Blue equals no/low pressure. I would love to see this everywhere. Green and yellow mean medium pressure, with light green representing more pressure than dark green. Red is moving into high pressure that is likely very uncomfortable over the course of a night.
Back – I saw all blue on the Molecule M2 when lying on my back. This is what I expect to see, because my body weight is pretty evenly distributed when lying on my back. I felt good spinal alignment, so strict back sleepers should have no problem with the M2.
Side – After switching into the side position, I saw a bit of green in the shoulder and hip areas. However, the green that I saw was not a cause for alarm for side sleepers. My shoulders were able to sink quite well into the M2’s memory foam comfort layer, and I felt good spinal alignment because of it.
Stomach – The M2 pressure map test was all blue when I was on my stomach as well. However, strict stomach sleepers need a bit more than all blue to stay comfortable during the night. My hips sank a bit too much into the soft M2 for me to recommend it to strict stomach sleepers. If the hips sink too far, the back may bow into a position that does not keep the spine aligned. Even the zoned support was not enough here. The support for the hips is firmer than support in the shoulders, but the M2 is still a soft mattress overall.
After I test for Pressure Relief, my Bounce test is next. A mattress with the right amount of bounce keeps a sleeper from feeling stuck in the mattress and improves overall sleeping mobility. To conduct this test, I bounce a densely packed 10 pound steel ball directly on the Molecule M2 and observe its feedback. Does the ball feel stuck in the mattress, or does it bounce back? Let’s see.
The Molecule M2 is not an extremely bouncy mattress, which may affect the mobility of some sleepers when moving around in bed. Combo sleepers won’t necessarily feel stuck in the mattress when switching positions, but that classic bouncy feel from innerspring mattresses is not here with the M2.
My Bounce and Motion Transfer tests use the same steel ball. For the Motion Transfer test, I drop the ball from heights of 4”, 8”, and 12” and measure any transfer of motion across the mattress with a seismometer. Ideally, what I want to see is complete motion isolation. This means that a partner moving across the mattress wouldn’t bother you much as you sleep.
The Molecule M2 isolates motion quite well across the mattress, a feature that couples should love. If one partner is a combo sleeper shifting positions or a restless sleeper jumping out of bed all night, the other partner won’t feel too much of the movement.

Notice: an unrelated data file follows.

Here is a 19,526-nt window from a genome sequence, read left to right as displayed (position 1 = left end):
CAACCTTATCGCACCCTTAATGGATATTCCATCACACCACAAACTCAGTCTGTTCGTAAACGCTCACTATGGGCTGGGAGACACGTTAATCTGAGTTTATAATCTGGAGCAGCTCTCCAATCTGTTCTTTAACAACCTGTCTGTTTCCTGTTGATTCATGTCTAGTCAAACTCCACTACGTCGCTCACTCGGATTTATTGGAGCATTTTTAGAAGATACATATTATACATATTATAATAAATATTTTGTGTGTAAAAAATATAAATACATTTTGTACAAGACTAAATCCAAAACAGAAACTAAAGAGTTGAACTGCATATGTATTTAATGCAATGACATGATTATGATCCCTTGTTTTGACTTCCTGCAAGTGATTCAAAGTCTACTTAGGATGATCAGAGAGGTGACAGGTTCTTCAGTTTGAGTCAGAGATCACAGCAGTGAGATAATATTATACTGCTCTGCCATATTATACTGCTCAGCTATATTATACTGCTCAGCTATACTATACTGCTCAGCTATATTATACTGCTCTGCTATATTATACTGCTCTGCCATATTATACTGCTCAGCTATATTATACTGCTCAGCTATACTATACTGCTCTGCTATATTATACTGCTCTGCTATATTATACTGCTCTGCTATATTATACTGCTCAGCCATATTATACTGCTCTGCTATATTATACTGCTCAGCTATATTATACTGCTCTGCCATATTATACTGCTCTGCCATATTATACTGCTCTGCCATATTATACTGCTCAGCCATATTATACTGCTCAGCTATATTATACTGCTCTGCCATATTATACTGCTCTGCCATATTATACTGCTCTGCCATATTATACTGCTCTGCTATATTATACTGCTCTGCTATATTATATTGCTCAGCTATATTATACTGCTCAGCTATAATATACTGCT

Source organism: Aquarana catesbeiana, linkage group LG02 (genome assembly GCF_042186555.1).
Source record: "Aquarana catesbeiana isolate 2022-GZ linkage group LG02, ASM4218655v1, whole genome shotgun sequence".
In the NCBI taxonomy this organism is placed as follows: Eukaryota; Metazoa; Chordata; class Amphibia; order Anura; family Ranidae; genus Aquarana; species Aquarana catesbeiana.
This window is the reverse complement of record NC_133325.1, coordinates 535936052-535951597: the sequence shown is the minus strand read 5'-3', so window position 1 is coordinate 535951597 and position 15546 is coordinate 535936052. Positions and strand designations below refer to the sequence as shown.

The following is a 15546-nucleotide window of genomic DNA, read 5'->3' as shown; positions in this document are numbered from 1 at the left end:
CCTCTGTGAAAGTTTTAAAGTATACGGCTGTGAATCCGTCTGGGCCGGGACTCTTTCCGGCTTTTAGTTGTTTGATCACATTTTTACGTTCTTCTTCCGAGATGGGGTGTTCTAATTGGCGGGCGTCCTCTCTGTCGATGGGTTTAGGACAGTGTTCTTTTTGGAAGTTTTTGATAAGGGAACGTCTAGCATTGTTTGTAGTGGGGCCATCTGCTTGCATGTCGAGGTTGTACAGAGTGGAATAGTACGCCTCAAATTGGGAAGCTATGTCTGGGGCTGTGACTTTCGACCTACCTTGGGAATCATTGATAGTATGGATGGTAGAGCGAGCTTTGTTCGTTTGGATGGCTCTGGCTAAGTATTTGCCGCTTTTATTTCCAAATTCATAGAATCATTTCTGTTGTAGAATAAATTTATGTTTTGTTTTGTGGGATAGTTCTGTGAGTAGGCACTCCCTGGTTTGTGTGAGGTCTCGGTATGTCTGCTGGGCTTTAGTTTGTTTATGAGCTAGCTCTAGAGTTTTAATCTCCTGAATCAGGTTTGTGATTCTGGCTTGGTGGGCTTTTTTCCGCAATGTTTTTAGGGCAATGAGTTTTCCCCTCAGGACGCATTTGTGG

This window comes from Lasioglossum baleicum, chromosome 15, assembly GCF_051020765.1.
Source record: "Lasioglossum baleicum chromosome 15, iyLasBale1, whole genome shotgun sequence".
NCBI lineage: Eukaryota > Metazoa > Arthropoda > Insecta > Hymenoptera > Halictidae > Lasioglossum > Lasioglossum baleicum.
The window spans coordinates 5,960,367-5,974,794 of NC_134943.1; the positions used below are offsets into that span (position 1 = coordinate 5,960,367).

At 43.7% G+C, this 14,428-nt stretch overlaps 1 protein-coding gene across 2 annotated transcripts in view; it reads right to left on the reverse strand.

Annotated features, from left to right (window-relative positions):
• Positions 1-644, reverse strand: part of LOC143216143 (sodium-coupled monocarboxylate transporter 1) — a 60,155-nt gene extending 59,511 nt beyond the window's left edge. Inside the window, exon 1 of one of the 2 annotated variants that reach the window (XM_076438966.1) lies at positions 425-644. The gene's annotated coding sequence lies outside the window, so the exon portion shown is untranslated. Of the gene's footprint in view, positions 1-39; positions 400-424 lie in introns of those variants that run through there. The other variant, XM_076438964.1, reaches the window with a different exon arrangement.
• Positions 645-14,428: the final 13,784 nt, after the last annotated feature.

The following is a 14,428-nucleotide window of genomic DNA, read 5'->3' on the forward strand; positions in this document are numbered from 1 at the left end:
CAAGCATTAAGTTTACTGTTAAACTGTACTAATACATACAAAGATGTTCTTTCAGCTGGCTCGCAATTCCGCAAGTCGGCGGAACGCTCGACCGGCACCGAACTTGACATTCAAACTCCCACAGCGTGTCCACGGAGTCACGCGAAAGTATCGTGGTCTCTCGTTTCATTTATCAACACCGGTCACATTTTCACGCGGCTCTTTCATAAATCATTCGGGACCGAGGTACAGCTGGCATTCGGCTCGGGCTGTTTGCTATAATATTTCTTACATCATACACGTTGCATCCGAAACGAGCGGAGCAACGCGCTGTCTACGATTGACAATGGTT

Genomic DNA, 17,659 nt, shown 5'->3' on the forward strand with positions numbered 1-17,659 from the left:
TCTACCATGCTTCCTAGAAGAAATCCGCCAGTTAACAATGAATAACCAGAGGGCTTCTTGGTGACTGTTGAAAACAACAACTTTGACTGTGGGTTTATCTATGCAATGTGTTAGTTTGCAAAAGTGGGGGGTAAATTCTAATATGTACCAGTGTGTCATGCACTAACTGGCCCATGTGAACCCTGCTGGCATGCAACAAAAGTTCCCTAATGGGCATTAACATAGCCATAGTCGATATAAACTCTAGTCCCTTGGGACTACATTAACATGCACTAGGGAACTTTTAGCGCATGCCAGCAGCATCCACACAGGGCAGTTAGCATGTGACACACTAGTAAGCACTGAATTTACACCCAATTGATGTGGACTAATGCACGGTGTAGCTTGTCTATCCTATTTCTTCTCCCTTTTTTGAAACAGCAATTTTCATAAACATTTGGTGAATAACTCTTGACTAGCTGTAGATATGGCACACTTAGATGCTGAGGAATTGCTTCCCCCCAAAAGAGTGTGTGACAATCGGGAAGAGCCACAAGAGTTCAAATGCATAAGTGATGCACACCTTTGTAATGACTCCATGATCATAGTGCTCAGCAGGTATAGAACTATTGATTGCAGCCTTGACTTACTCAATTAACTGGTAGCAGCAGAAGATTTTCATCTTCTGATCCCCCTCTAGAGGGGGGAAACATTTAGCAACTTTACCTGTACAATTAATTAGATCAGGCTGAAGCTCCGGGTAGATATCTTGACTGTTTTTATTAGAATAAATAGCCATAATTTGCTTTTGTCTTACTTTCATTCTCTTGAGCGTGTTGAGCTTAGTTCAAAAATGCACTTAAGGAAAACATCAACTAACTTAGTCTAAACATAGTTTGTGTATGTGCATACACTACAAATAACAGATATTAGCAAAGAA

The Molecule M2 vs
Its value counterpart, the M1! Molecule offers a lower-priced version of the M. Both have some of the same basic construction features, but there are some differences to consider before making a purchase decision.
- The M1 features three pressure zones with diamond-shapes for pressure relief and hexagons for more personalized support in its transition layer. The M2 has five all hexagon-shaped individual support zones (head, shoulders, lumbar, hips, and lower body). Sleepers get more pressure relief in the shoulders and hips and more support in the head, lumbar, and lower body regions.
- The M2 price range ($1,099-$1,949) is higher than the M1 ($599-$999). However, you can use the code SLEEPOPOLIS on both beds to save $200 on a purchase!
Before we end this review, I would love to give you the shortened version of the Molecule M2 feature set pros and cons. Only you can say if the M2 is the mattress for you, but this summary should hopefully bring some perspective to the points made earlier.
- Strict side sleepers should find a lot to love in the Molecule M2. The pressure relief in the shoulder and hip areas keep the spine aligned well and keep the joints there from feeling jammed up.
- Sleepers who love the classic memory foam feel may have a winner in the M2. The mattress lets you sink into the comfort layer a bit and feel a comfortable contouring around the body.
- The Molecule M2 has good motion isolation, so sleepers with restless partners won’t feel so much movement. Couples should enjoy this feature.
- The softer memory foam feel of the M2 gives up a bit of bounciness. The layers are not necessarily difficult to move around in, but sleepers who want bounce-back in the mattress may want to look elsewhere.
- The Molecule M2 mattress ($1,099-$1,949) is substantially more expensive than the M1 ($599-$999). The small differences in the feature sets may not justify that much of a price increase, however.
- Trial – 100 Nights
- Warranty – Lifetime
- Shipping – Free + Compressed
How Much Does the Molecule M2 Cost?
|Twin||39" x 75" x 12.5"||$1,099|
|Twin XL||39" x 80" x 12.5"||$1,149|
|Full||54" x 75" x 12.5"||$1,399|
|Queen||60" x 80" x 12.5"||$1,499|
|King||76" x 80" x 12.5"||$1,899|
|California King||72" x 84" x 12.5"||$1,949|
Latest posts by Logan Block (see all)
- Interview with Nolah Mattress Founder Daniel Galle - August 29, 2019
- Best Labor Day Mattress Deals 2019 - August 24, 2019